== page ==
Truman's unit joined in a massive prearranged assault barrage on September 26, 1918, at the opening of the Meuse-Argonne Offensive.  They advanced with difficulty over pitted terrain to follow the infantry, and set up an observation post west of Cheppy.  On September 27, Truman saw through his binoculars an enemy artillery battery setting up across a river in a position allowing them to fire upon the neighboring 28th Division.  Truman's orders limited him to targets facing the 35th Division, but he ignored this and patiently waited until the Germans had walked their horses well away from their guns, ensuring they could not relocate out of range of Truman's battery.  He then ordered his men to open fire, and their attack destroyed the enemy battery.  His actions were credited with saving the lives of 28th Division soldiers who otherwise would have come under fire from the Germans.   Truman was given a dressing down by his regimental commander, Colonel Karl D. Klemm, who threatened to convene a court-martial, but Klemm never followed through, and Truman was not punished. 
In other action during the Meuse-Argonne Offensive, Truman's battery provided support for George S. Patton's tank brigade,  and fired some of the last shots of the war on November 11, 1918. Battery D did not lose any men while under Truman's command in France. To show their appreciation of his leadership, his men presented him with a large loving cup upon their return to the United States after the war. 
The war was a transformative experience in which Truman manifested his leadership qualities. He had entered the service in 1917 as a family farmer who had worked in clerical jobs that did not require the ability to motivate and direct others, but during the war, he gained leadership experience and a record of success that greatly enhanced and supported his post-war political career in Missouri. 
Truman was brought up in the Presbyterian and Baptist churches,  but avoided revivals and sometimes ridiculed revivalist preachers.  He rarely spoke about religion, which to him, primarily meant ethical behavior along traditional Protestant lines.  Most of the soldiers he commanded in the war were Catholics, and one of his close friends was the 129th Field Artillery's chaplain, Monsignor L. Curtis Tiernan.  The two remained friends until Tiernan's death in 1960.  Developing leadership and interpersonal skills that later made him a successful politician helped Truman get along with his Catholic soldiers, as he did with soldiers of other Christian denominations and the unit's Jewish members.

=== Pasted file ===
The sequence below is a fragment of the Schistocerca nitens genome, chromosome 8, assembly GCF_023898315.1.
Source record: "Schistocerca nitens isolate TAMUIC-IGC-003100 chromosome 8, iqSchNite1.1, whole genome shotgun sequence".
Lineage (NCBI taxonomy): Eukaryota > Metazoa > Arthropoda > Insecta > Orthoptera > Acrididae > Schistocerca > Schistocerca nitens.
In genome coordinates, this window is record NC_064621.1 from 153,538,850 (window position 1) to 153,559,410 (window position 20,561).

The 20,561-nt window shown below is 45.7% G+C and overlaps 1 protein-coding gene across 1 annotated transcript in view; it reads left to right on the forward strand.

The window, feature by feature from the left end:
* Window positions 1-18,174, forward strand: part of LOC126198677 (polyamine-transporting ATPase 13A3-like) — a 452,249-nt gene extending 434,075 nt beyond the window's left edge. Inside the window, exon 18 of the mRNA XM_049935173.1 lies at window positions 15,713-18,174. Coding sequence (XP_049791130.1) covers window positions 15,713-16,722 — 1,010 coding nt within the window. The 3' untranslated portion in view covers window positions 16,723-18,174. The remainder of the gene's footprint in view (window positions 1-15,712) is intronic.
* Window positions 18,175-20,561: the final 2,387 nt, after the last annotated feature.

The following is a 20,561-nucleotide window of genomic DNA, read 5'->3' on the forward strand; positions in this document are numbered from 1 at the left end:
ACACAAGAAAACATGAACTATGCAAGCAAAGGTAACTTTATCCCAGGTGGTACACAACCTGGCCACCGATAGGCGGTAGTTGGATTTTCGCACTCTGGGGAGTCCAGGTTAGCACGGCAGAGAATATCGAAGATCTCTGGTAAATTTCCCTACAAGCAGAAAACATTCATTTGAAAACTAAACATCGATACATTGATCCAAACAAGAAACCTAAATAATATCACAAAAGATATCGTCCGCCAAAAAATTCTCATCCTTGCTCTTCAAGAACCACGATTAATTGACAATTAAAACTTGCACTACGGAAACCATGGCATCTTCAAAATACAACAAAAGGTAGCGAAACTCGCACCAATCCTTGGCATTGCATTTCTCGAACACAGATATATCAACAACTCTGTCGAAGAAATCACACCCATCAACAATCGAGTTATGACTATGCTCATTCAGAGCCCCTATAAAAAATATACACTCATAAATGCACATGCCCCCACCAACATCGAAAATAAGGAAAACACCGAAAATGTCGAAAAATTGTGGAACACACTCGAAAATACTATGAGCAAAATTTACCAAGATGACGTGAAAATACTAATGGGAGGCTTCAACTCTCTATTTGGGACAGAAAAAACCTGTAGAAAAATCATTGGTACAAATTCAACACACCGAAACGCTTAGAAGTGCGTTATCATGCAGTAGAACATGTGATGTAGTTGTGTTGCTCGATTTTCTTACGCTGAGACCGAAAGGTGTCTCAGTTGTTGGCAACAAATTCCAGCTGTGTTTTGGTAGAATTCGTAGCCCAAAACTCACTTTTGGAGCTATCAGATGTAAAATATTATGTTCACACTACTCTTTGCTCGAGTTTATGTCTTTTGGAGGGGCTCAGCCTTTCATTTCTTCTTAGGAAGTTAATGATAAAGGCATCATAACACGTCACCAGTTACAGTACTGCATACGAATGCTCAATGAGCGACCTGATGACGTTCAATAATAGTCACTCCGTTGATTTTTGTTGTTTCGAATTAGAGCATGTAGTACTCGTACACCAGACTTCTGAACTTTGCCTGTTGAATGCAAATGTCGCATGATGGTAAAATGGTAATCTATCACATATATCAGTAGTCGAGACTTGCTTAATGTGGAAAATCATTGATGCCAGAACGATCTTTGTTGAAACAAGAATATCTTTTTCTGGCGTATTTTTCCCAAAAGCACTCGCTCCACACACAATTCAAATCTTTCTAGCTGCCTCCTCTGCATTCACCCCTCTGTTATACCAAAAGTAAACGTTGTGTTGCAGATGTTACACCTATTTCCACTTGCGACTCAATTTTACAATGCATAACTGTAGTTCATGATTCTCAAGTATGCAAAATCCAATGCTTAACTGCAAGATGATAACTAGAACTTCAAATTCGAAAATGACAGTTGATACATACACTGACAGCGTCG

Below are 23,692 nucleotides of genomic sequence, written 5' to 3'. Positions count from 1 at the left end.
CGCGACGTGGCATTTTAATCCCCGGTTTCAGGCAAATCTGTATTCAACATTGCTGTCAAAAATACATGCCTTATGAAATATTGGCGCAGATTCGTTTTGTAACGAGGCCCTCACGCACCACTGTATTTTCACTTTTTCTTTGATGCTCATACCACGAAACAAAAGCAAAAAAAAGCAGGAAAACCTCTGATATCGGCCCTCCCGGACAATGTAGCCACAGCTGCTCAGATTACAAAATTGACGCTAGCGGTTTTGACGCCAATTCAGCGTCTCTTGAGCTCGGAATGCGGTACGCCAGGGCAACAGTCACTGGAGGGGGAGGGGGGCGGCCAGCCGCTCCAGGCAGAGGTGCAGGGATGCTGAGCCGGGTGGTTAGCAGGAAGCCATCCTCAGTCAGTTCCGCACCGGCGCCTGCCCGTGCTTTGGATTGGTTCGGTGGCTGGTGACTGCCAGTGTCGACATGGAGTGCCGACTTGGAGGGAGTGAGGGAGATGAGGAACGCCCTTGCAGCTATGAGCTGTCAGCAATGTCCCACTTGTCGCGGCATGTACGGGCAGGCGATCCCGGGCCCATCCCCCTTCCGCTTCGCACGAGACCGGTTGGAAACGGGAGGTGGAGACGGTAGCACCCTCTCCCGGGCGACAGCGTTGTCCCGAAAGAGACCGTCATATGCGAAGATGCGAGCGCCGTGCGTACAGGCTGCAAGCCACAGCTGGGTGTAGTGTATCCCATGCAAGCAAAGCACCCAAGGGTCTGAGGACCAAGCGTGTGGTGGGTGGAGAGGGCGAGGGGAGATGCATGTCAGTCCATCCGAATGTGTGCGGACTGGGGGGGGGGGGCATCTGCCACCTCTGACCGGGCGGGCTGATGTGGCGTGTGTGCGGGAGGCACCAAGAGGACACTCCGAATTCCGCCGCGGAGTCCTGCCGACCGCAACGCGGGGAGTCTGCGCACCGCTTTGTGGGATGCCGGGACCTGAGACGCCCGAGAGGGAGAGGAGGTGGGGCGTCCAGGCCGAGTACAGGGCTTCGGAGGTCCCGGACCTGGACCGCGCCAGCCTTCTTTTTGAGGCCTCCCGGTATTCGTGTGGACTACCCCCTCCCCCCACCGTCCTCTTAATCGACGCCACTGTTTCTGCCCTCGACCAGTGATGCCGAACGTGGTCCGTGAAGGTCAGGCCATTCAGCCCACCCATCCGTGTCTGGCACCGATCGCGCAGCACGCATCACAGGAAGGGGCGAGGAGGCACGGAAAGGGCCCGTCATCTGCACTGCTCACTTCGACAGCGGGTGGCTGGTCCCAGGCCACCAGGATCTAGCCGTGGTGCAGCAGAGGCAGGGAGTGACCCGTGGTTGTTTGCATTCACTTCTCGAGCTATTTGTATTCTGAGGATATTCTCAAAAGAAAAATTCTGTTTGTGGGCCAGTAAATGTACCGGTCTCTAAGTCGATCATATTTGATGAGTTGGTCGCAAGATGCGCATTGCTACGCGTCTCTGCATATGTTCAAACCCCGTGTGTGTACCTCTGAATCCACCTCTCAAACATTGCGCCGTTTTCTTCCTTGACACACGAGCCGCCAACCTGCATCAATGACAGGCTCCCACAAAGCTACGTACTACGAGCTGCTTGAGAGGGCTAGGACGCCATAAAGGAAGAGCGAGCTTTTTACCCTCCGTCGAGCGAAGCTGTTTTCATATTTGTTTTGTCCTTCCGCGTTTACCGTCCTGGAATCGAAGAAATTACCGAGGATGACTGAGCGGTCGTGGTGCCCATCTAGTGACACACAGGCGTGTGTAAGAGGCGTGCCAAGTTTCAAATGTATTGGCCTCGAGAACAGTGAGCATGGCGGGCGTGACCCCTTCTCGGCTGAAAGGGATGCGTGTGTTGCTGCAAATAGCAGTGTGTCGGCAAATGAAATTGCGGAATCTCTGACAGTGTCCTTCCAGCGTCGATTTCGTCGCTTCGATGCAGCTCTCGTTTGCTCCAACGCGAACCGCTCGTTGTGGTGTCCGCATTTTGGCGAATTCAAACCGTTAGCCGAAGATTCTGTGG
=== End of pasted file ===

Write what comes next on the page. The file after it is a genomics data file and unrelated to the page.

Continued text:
Officers' Reserve Corps
Truman was honorably discharged from the Army as a captain on May 6, 1919.  In 1920 he was appointed a major in the Officers Reserve Corps. He became a lieutenant colonel in 1925 and a colonel in 1932.  In the 1920s and 1930s he commanded 1st Battalion, 379th Field Artillery, 102d Infantry Division.  After promotion to colonel, Truman advanced to command of the same regiment. 
After his election to the U.S. Senate, Truman was transferred to the General Assignments Group, a holding unit for less active officers, although he had not been consulted in advance.  Truman protested his reassignment, which led to his resumption of regimental command.  He remained an active reservist until the early 1940s.  Truman volunteered for active military service during World War II, but was not accepted, partly because of age, and partly because President Franklin D. Roosevelt desired Senators and Congressman who belonged to the military reserves to support the war effort by remaining in Congress, or by ending their active duty service and resuming their Congressional seats.  He was an inactive reservist from the early 1940s until retiring as a colonel in the then redesignated U.S. Army Reserve on January 20, 1953. 
Military awards and decorations
Truman was awarded a World War I Victory Medal with two battle clasps (for St. Mihiel and Meuse-Argonne) and a Defensive Sector Clasp. He was also the recipient of two Armed Forces Reserve Medals. 
Harry S Truman
Harry S. Truman was born in 1884 and served as the 33rd president of the United States from 1945 to 1953, succeeding upon the death of Franklin D. Roosevelt after serving as vice president. He implemented the Marshall Plan to rebuild the economy of Western Europe, and established the Truman Doctrine and NATO.